New Study Shows Moving to Better Neighborhoods Reduces Diabetes Risk, as Reported by DiabeticLive.com
According to researchers at the University of Chicago, moving to a better neighborhood can also have a positive effect, similar to that of lifestyle changes and a regimen of diabetes medication as reported by DiabeticLive.com.
Orlando, FL (PRWEB) October 21, 2011
A healthy diet and plenty of exercise aren’t the only lifestyle changes that can help reduce risk of obesity and diabetes. According to researchers at the University of Chicago, moving to a better neighborhood can also have a positive effect, similar to that of lifestyle changes and a regimen of diabetes medication. The research was published in the October 20 issue of the New England Journal of Medicine.
Jens Ludwig of the University of Chicago, who headed the study, stated that “the effects we see in the study are comparable to what you see from targeted lifestyle interventions or with providing people with medications to prevent the onset of diabetes.”
Although the research did not prove a causal relationship, it does suggest that an individual’s neighborhood can have implications for his or her risk of obesity and diabetes. One limitation of the study is that it only measured height, weight, and diabetes at the conclusion of the study and not at the beginning.
Researchers looked at data from 4,500 mothers who were involved with the Moving to Opportunity program, which took place from 1994 to 1998. The U.S. government issued vouchers to mothers who lived in public housing where at least 40 percent of the residents earned an income that placed them below poverty level; the mothers were issued vouchers that allowed them to move to higher-income neighborhoods.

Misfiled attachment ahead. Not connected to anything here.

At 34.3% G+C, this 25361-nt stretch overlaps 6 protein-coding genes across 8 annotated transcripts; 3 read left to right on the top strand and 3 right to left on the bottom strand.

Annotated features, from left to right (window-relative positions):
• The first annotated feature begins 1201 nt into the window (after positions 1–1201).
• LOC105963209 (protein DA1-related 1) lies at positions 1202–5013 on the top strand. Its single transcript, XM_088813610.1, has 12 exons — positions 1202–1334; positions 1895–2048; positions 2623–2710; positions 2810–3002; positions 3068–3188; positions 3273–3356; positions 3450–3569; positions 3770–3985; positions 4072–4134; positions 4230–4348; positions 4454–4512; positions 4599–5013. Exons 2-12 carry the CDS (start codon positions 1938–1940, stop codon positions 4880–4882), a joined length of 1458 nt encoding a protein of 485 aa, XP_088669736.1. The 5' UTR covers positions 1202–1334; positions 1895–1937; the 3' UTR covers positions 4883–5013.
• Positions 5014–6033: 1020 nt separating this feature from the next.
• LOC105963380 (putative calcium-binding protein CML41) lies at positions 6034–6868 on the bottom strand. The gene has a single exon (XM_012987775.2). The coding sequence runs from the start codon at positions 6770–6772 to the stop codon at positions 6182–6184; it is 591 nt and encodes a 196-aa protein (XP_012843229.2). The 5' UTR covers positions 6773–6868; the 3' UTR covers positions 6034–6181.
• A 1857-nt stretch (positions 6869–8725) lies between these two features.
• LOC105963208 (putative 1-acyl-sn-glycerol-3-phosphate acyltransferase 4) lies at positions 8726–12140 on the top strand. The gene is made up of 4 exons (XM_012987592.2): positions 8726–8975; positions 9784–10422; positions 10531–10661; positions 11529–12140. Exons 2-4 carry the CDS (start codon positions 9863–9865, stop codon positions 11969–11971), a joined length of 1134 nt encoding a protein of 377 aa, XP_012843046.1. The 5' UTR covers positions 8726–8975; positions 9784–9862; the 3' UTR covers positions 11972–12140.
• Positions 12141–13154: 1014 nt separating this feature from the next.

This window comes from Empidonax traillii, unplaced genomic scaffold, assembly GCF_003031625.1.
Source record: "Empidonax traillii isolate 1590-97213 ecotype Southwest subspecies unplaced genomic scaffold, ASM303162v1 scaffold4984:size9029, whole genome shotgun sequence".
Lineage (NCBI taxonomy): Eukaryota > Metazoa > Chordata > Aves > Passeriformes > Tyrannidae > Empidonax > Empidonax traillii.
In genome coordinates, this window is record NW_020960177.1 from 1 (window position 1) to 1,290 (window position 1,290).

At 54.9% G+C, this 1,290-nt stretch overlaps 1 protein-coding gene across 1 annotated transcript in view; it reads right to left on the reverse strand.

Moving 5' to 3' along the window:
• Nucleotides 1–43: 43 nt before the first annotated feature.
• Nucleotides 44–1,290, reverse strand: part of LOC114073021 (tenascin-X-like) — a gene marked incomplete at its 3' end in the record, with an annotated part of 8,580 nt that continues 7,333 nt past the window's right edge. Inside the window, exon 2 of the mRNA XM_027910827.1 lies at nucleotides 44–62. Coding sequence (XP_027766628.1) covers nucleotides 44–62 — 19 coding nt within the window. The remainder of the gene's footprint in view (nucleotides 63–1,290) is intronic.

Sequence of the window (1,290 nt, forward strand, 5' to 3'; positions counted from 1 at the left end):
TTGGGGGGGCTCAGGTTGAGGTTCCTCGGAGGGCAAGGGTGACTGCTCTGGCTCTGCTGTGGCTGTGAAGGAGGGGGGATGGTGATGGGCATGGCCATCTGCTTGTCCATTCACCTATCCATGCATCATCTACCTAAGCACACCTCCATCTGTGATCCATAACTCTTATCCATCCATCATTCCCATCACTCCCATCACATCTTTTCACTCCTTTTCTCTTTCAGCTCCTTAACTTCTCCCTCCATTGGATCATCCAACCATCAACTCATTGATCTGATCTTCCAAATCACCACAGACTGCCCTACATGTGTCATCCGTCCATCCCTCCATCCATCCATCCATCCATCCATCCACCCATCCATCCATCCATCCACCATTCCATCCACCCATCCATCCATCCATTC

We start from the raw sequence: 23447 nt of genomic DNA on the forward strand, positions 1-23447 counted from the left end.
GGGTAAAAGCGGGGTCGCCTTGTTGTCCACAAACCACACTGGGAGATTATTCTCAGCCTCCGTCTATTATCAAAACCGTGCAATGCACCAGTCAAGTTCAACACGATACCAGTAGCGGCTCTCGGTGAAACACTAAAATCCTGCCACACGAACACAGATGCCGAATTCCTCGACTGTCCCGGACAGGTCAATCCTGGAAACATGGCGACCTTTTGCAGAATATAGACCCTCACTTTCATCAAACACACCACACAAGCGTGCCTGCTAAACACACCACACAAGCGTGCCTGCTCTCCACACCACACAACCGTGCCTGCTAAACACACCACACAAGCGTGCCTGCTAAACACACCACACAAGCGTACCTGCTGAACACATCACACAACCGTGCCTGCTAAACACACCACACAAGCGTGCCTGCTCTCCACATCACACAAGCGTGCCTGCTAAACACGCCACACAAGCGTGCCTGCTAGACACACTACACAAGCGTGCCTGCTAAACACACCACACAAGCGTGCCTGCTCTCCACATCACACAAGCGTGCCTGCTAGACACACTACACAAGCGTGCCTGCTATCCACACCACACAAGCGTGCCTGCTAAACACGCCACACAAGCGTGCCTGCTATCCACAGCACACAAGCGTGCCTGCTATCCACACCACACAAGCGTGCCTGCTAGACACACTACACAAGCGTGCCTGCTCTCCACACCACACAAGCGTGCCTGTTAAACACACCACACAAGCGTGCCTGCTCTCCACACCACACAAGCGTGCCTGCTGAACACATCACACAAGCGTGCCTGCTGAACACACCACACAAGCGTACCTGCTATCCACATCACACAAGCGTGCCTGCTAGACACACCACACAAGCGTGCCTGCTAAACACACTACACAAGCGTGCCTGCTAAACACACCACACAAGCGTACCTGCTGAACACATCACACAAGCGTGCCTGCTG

The women receiving vouchers were separated into three groups: 1,788 received vouchers to move into neighborhoods with less than a 10 percent poverty level; 1,312 received vouchers that were good for any location; and 1,398 did not receive vouchers. Women receiving vouchers also participated in counseling for moving.
Over a decade after vouchers were issued, the government met with the program’s participants again, collecting data on their height, weight, and diabetes status.
Women who were classified as obese (having a body mass index of 30 or higher) did not demonstrate any significant differences between the three groups. However, women who received no vouchers were more likely to be severely obese (BMI of 35 or higher); 35 percent of women who received no vouchers were severely obese compared to 31 percent who did receive vouchers. Morbid obesity, defined as a BMI of 40 or more, was also more prevalent among women who didn’t receive vouchers at 18 percent versus 14 percent.
Additionally, diabetes was more common in women who did not receive vouchers at 20 percent versus 16 percent for women who did receive vouchers.
According to Ludwig, moving to a better neighborhood offers a variety of benefits that could be responsible for the changes, including better access to supermarkets with healthy food, better health care, and less stress.
For the original version on PRWeb visit: http://www.prweb.com/releases/prwebDiabetes/Risks/prweb8899342.htm